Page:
Grant success for the ACBRD!

Dr Adriana Ventura and team will take the Diabetes and Emotional Health handbook to the ‘next level’ thanks to funding secured through the ADEA Diabetes Research Foundation.

We are delighted that a project grant submitted to the Australian Diabetes Educators Association (ADEA) Diabetes Research Foundation has been successful. Led by Dr Adriana Ventura and Dr Christel Hendrieckx, the project is titled ‘Supporting people with diabetes distress: Development and pilot randomised controlled trial of an online training module for health professionals’.

 The objective of the project is to deliver a practical, evidence-based online training module to support health professionals to identify and address diabetes distress in adults with type 1 or type 2 diabetes. The content of the module will be based on previous work on the Diabetes and Emotional Health handbook, taking this already high-quality resource to the next level.  A randomised controlled trial will provide important evidence for the effectiveness of the online training module for improving health professional knowledge, motivation and confidence to identify and address diabetes distress in clinical practice.

Once a fully functioning and pilot tested training module is available, the ACBRD plans to offer the module to ADEA members as a tool for continuing professional development (CPD).  The online training module is expected to significantly increase health professionals’ ability to manage emotional health issues in clinical practice.

Clinically-meaningful cut-points for diabetes distress among adolescents with type 1 diabetes

A new publication from the ACBRD highlights the high proportion of adolescents with type 1 diabetes who experience clinically-significant diabetes distress.

by Virginia Hagger

Studies in adults have reported high levels of emotional distress related to living with type 1 and type 2 diabetes. Diabetes distress characterises the ongoing emotional burden of managing diabetes, including feelings of frustration, worry and helplessness. The prevalence of diabetes distress among adolescents was previously uncertain, due to the absence of validated cut-points for age-appropriate measures.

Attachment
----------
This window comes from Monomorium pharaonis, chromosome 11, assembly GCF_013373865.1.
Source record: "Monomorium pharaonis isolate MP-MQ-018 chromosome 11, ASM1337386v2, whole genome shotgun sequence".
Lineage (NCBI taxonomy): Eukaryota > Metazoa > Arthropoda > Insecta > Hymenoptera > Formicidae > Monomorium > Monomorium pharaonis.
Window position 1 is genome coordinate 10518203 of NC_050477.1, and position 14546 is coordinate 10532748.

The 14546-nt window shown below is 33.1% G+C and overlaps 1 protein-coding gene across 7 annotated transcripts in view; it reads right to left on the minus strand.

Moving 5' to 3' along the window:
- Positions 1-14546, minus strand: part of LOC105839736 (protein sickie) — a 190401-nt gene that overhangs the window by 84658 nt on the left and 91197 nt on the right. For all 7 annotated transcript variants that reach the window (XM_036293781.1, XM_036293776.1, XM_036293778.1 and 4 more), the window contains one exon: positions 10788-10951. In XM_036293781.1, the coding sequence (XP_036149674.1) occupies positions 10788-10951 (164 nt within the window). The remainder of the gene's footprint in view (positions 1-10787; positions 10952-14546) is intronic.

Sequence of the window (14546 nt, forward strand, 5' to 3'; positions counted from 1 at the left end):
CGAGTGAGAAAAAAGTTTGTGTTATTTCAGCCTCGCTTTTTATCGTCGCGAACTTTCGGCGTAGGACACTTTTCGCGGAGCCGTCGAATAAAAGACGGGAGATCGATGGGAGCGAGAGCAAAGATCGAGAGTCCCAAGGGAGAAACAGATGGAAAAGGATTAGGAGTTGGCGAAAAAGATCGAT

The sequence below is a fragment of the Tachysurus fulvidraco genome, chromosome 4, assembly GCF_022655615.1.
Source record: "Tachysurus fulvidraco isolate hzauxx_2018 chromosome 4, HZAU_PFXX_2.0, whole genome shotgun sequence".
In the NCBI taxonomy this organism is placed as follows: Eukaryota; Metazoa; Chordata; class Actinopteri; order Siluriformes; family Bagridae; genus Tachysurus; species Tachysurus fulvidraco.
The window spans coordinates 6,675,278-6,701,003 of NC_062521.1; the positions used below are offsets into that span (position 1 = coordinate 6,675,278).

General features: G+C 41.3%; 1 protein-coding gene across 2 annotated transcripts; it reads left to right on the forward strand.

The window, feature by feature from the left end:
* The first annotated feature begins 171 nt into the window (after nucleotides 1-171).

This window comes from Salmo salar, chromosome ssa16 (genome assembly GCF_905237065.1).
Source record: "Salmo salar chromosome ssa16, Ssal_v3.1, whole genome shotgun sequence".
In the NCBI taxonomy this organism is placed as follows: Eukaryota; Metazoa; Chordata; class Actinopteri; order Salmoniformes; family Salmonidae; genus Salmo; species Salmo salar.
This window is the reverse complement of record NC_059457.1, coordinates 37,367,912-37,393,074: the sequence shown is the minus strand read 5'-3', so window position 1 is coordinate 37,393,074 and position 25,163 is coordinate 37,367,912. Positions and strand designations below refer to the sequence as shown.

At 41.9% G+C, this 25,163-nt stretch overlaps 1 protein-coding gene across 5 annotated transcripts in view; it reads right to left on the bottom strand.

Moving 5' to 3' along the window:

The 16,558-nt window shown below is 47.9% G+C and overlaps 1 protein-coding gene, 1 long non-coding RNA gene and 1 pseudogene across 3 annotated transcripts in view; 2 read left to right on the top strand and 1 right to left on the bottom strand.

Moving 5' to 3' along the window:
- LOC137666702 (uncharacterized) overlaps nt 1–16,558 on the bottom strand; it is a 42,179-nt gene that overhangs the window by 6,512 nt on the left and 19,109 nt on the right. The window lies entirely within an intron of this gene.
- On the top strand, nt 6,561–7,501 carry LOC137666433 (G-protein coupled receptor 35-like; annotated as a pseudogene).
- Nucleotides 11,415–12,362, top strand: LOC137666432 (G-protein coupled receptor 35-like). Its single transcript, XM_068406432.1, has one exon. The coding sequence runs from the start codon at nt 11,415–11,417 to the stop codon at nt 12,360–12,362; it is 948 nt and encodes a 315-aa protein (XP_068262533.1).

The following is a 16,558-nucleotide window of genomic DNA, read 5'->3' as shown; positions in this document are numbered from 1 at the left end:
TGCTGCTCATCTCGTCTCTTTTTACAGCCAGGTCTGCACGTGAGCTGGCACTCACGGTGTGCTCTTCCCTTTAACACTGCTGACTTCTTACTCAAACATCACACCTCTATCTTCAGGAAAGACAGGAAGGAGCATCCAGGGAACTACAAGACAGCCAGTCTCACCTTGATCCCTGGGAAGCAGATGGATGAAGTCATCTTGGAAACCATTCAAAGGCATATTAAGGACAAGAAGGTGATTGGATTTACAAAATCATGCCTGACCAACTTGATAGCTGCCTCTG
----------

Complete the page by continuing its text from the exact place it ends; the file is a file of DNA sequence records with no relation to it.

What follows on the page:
This study by ACBRD researchers Virginia Hagger, Dr Christel Hendrieckx, Prof Jane Speight, and colleagues recently published in Diabetes Care, included 537 adolescents aged 13 to 19 years, who took part in the national Diabetes MILES Youth survey. Diabetes distress was measured with the Problem Areas in Diabetes-Teen (PAID-T), a brief questionnaire reflecting diabetes-related concerns specific to adolescents’ age and life-stage. The relationships between the PAID-T and depressive symptoms, self-reported HbA1c and self-monitoring of blood glucose (SMBG), were examined in order to establish clinically meaningful cut-points for diabetes distress.

Two cut-points were found to distinguish between three levels of severity: none-to-mild (<70), moderate (70–90), and high (>90) diabetes distress. Over half of the adolescents reported at least moderate distress (18% moderate; 36% high distress). Compared to adolescents with none-to-minimal distress, those with greater distress had significantly higher self-reported HbA1c and more severe depressive symptoms, and performed SMBG less frequently.

Using these cut-points, clinicians and researchers will now be able to identify young people who could potentially benefit from self-management support and enable evaluation of interventions aimed at reducing diabetes distress.

Hagger V, Hendreickx C, Cameron F, Pouwer F,  Skinner T, Speight J. Cut Points for Identifying Clinically Significant Diabetes Distress in Adolescents With Type 1 Diabetes Using the PAID-Teen: Results From Diabetes MILES Youth–Australia. Diabetes Care;

The Diabetes MILES Youth Study was funded by the National Diabetes Services Scheme, an initiative of the Australian Government, administered with the support of Diabetes Australia.